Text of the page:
Halloween can be a fun and exciting time for your family. You may also think to include your cat or dog in the Halloween dress-up and trick-or-treat rituals. Or, if you're in charge of candy distribution this year, you may think strangers in costumes constantly ringing the doorbell won't be a problem for your companion.
However, without following safety precautions, your playful Halloween night could turn into a real-life nightmare with your pet seriously injured or sick.
What specific candies are especially dangerous to your pets?
When it comes to candy, you don't necessarily have to worry about your cat as much as you do your dog. Anything within mouth (or paw reach) such as chocolate, raisins, pumpkins, cookies, and other treats can be extremely toxic to your dog if ingested in large amounts. You also want to be careful of candy wrappers that are carelessly tossed in your house or throughout your neighborhood. Your dog doesn't have the ability (or the patience) to tear open each candy and will just eat the whole thing.
What if you're passing out candy... should you allow your pet near the front door?
Cats and dogs who are prone to noise sensitivity might want to become escape artists this Halloween and bolt out your front door to escape the constant ringing of your doorbell and loud kids shouting at your door. Because of this, you may want to consider keeping your cat and dog away from the front door. Putting up baby gates in your hallway or keeping your pets in a separate room can help ease anxiety, excitement and from them wanting to make a run for it.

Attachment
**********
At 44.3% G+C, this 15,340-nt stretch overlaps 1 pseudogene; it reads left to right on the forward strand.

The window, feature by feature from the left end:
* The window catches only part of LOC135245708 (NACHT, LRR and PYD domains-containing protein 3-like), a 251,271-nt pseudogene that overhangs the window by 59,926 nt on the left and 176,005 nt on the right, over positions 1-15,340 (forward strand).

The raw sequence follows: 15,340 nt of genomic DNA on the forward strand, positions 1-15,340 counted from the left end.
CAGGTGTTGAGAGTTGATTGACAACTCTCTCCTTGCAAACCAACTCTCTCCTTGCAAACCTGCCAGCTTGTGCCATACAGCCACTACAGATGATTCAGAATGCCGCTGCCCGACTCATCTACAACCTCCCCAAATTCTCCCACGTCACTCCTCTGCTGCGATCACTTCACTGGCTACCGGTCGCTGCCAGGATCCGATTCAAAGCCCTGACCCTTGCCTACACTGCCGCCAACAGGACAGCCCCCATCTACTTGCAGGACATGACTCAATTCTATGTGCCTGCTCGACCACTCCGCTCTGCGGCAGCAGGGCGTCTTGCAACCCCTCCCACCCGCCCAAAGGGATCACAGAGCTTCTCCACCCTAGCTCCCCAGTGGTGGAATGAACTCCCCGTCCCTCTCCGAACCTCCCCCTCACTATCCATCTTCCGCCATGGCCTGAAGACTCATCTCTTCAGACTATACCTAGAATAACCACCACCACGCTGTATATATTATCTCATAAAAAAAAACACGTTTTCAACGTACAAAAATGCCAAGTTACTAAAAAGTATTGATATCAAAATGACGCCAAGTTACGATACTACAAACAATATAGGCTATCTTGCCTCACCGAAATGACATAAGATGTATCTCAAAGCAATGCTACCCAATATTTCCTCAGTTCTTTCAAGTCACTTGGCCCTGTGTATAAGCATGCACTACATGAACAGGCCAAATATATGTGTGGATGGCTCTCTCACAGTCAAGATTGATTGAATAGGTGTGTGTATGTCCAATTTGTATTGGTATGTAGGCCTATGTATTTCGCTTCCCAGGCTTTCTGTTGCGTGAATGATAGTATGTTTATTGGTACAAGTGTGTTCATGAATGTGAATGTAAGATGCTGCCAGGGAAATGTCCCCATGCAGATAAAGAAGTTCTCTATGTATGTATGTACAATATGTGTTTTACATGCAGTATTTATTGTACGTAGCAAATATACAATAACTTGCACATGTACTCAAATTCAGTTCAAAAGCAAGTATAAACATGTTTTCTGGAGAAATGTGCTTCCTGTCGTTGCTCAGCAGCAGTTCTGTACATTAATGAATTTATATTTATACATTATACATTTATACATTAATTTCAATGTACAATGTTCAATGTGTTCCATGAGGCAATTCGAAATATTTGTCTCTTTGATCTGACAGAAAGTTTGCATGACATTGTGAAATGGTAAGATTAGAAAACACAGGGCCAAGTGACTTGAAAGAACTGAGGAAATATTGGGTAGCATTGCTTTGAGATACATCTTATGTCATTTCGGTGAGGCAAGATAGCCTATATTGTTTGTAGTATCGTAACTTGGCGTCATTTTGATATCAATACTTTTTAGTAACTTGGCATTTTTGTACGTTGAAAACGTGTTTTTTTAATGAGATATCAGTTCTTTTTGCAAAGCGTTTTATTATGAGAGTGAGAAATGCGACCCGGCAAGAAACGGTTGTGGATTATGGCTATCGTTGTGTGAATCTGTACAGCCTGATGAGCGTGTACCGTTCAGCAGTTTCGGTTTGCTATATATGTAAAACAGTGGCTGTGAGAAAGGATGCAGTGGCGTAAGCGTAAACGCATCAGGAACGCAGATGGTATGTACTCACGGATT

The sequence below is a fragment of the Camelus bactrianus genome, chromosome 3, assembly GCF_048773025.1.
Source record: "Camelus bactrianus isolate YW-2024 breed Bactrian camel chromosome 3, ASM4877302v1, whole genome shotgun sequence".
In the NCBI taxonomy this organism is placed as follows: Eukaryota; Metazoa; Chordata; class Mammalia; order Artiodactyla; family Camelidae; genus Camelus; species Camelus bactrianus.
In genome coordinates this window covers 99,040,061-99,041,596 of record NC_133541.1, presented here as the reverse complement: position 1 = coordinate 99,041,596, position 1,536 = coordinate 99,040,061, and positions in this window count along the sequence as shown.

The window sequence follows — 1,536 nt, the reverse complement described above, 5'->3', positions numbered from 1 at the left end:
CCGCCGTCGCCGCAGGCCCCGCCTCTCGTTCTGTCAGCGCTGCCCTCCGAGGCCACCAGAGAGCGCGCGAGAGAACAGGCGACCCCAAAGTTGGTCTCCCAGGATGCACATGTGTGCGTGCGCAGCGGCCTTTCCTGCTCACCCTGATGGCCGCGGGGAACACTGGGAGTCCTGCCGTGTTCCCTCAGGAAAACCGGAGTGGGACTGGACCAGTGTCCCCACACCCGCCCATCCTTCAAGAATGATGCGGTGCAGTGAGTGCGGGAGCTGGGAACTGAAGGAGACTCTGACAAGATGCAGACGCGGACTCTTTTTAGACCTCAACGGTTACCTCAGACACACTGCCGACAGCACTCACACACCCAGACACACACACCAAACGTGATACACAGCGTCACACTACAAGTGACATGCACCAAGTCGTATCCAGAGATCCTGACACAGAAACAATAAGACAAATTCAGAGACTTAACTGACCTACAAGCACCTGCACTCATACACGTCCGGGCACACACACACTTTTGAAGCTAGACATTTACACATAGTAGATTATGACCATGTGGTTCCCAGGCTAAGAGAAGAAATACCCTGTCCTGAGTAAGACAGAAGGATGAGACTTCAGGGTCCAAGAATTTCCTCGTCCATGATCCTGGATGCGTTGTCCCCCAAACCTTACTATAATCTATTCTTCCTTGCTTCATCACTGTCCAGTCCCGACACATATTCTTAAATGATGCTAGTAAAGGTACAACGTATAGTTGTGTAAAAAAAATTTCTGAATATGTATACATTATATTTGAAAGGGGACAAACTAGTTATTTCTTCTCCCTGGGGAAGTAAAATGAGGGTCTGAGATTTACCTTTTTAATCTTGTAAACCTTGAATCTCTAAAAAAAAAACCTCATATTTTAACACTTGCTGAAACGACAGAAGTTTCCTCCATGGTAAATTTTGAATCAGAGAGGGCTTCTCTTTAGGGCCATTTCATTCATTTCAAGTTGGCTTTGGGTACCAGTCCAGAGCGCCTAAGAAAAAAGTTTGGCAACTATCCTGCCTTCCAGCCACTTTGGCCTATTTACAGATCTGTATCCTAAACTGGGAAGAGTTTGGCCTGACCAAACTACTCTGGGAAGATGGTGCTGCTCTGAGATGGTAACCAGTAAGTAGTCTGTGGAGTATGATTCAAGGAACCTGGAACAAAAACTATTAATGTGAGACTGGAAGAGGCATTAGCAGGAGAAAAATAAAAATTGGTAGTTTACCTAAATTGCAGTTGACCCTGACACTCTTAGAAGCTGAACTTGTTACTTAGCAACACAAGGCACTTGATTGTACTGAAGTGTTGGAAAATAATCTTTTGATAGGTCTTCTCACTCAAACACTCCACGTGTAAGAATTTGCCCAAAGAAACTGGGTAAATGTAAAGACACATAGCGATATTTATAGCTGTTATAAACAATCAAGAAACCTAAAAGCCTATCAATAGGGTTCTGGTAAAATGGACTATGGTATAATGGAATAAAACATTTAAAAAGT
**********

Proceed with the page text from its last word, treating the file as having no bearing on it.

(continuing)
What if you want to take your pet with you outside for trick-or-treating?
Before you decide to bring your dog on the walk with you and your children while trick-or-treating, you have to be sure you know your dog. Not only do you have to worry about the cars in the street, you have to consider the large groups of children, pre-teens, and other parents who may frighten or induce anxiety in your dog. This may cause your dog to nibble or bite someone.
What about pet costumes?
If you're dressing your pet up, be sure that the costume is fitted properly without any loose articles that your pet can get tangled in, or on too tight that they could potentially have trouble walking or choke on.
What else do you need to know about pet safety during Halloween?
Emmy Award winning veterinarian, Dr. Jeff Werber, shares with Melanie Cole, MS, important safety precautions for your pets during Halloween.